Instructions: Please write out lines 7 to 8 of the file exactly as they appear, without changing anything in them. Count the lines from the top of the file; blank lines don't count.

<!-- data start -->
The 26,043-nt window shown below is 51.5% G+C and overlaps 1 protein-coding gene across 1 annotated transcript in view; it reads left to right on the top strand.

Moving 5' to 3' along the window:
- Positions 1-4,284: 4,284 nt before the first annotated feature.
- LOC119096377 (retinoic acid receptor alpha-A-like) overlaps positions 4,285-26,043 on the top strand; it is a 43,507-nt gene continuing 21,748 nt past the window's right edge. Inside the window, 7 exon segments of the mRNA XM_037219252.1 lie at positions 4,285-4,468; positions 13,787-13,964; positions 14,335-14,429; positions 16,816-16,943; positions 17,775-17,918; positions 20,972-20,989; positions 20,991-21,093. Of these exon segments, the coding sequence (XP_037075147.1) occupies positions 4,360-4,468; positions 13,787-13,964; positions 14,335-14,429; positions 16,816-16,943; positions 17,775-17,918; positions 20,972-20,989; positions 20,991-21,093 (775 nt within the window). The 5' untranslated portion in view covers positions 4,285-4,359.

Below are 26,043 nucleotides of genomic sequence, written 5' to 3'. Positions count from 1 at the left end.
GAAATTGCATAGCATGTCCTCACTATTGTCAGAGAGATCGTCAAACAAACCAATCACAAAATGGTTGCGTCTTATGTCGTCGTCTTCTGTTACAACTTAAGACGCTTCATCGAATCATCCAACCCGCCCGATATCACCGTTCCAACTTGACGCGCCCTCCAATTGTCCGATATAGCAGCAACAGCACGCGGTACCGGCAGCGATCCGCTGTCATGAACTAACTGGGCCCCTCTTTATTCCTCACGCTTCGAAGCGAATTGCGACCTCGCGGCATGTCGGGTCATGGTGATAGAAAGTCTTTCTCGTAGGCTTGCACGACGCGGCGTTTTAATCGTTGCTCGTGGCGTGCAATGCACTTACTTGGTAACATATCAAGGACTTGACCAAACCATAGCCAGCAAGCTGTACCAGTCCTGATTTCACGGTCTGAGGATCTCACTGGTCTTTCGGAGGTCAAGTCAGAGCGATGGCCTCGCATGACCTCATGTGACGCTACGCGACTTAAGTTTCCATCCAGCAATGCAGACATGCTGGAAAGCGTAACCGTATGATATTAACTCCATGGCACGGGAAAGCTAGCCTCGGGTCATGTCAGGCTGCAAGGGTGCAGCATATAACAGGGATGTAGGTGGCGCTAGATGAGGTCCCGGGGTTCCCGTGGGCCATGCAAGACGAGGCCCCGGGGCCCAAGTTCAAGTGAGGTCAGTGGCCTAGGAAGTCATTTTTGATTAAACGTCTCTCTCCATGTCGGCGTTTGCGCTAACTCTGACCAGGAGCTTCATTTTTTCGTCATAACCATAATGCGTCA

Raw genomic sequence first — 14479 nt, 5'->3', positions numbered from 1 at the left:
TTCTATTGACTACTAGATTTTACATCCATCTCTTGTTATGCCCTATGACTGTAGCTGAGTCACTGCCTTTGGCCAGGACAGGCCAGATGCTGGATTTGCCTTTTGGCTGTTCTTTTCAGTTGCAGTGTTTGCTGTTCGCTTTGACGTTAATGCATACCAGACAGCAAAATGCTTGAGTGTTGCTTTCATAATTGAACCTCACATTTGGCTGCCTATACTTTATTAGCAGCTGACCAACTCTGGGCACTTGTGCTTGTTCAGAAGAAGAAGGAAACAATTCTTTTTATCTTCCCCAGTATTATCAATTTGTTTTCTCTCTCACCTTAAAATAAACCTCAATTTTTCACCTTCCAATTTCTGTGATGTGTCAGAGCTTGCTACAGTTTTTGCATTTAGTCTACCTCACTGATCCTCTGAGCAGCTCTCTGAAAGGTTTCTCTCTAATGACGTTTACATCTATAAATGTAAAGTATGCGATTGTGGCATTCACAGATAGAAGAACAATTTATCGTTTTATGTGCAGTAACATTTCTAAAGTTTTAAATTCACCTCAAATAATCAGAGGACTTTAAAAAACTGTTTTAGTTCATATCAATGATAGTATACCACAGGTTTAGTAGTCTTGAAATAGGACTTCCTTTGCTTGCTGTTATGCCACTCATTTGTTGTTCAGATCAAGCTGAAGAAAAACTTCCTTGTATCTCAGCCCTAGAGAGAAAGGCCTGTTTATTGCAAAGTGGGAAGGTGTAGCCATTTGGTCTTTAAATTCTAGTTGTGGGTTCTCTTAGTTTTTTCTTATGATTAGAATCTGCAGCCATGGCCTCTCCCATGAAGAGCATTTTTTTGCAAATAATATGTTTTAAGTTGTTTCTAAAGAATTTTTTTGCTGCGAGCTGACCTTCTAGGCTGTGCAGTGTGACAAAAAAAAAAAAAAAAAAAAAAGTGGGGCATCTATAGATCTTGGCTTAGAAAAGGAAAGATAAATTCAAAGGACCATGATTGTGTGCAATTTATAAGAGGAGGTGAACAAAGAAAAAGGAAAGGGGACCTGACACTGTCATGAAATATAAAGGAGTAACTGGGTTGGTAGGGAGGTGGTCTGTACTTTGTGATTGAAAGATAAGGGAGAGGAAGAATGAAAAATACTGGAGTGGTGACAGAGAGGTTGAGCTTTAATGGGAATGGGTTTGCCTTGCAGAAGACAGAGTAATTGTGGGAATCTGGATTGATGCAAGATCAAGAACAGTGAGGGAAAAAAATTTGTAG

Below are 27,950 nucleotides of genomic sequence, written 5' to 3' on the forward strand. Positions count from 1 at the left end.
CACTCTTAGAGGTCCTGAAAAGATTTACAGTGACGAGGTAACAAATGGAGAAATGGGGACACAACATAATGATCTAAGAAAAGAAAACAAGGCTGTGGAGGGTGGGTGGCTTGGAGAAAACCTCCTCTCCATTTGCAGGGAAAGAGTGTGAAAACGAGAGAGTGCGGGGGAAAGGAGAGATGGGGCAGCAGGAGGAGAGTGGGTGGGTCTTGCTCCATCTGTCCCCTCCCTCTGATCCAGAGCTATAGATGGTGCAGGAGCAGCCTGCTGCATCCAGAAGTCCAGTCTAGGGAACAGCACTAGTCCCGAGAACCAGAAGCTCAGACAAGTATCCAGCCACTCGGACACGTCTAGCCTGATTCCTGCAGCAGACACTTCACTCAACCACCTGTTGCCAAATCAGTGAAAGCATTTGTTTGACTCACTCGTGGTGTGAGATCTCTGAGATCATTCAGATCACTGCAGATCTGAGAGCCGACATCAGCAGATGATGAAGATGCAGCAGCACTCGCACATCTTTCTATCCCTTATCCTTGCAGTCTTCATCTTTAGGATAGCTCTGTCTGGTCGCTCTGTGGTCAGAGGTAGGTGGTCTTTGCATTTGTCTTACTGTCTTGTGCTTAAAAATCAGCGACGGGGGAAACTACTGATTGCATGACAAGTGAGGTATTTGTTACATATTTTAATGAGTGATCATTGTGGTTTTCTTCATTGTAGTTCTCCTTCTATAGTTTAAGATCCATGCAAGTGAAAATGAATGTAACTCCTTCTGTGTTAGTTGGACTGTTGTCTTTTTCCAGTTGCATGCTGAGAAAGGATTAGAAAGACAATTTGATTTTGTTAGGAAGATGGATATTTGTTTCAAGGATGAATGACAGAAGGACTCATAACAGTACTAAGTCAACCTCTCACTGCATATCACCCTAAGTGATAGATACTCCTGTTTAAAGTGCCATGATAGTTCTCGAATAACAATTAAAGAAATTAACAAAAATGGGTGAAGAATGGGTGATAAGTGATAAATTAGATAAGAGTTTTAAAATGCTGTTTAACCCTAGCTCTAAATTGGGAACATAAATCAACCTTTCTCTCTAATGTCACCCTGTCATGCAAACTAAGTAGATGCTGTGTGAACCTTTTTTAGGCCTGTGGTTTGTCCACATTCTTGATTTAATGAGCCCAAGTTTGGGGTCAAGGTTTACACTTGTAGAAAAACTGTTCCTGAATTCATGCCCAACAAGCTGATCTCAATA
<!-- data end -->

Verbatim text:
Raw genomic sequence first — 14479 nt, 5'->3', positions numbered from 1 at the left:
TTCTATTGACTACTAGATTTTACATCCATCTCTTGTTATGCCCTATGACTGTAGCTGAGTCACTGCCTTTGGCCAGGACAGGCCAGATGCTGGATTTGCCTTTTGGCTGTTCTTTTCAGTTGCAGTGTTTGCTGTTCGCTTTGACGTTAATGCATACCAGACAGCAAAATGCTTGAGTGTTGCTTTCATAATTGAACCTCACATTTGGCTGCCTATACTTTATTAGCAGCTGACCAACTCTGGGCACTTGTGCTTGTTCAGAAGAAGAAGGAAACAATTCTTTTTATCTTCCCCAGTATTATCAATTTGTTTTCTCTCTCACCTTAAAATAAACCTCAATTTTTCACCTTCCAATTTCTGTGATGTGTCAGAGCTTGCTACAGTTTTTGCATTTAGTCTACCTCACTGATCCTCTGAGCAGCTCTCTGAAAGGTTTCTCTCTAATGACGTTTACATCTATAAATGTAAAGTATGCGATTGTGGCATTCACAGATAGAAGAACAATTTATCGTTTTATGTGCAGTAACATTTCTAAAGTTTTAAATTCACCTCAAATAATCAGAGGACTTTAAAAAACTGTTTTAGTTCATATCAATGATAGTATACCACAGGTTTAGTAGTCTTGAAATAGGACTTCCTTTGCTTGCTGTTATGCCACTCATTTGTTGTTCAGATCAAGCTGAAGAAAAACTTCCTTGTATCTCAGCCCTAGAGAGAAAGGCCTGTTTATTGCAAAGTGGGAAGGTGTAGCCATTTGGTCTTTAAATTCTAGTTGTGGGTTCTCTTAGTTTTTTCTTATGATTAGAATCTGCAGCCATGGCCTCTCCCATGAAGAGCATTTTTTTGCAAATAATATGTTTTAAGTTGTTTCTAAAGAATTTTTTTGCTGCGAGCTGACCTTCTAGGCTGTGCAGTGTGACAAAAAAAAAAAAAAAAAAAAAAGTGGGGCATCTATAGATCTTGGCTTAGAAAAGGAAAGATAAATTCAAAGGACCATGATTGTGTGCAATTTATAAGAGGAGGTGAACAAAGAAAAAGGAAAGGGGACCTGACACTGTCATGAAATATAAAGGAGTAACTGGGTTGGTAGGGAGGTGGTCTGTACTTTGTGATTGAAAGATAAGGGAGAGGAAGAATGAAAAATACTGGAGTGGTGACAGAGAGGTTGAGCTTTAATGGGAATGGGTTTGCCTTGCAGAAGACAGAGTAATTGTGGGAATCTGGATTGATGCAAGATCAAGAACAGTGAGGGAAAAAAATTTGTAG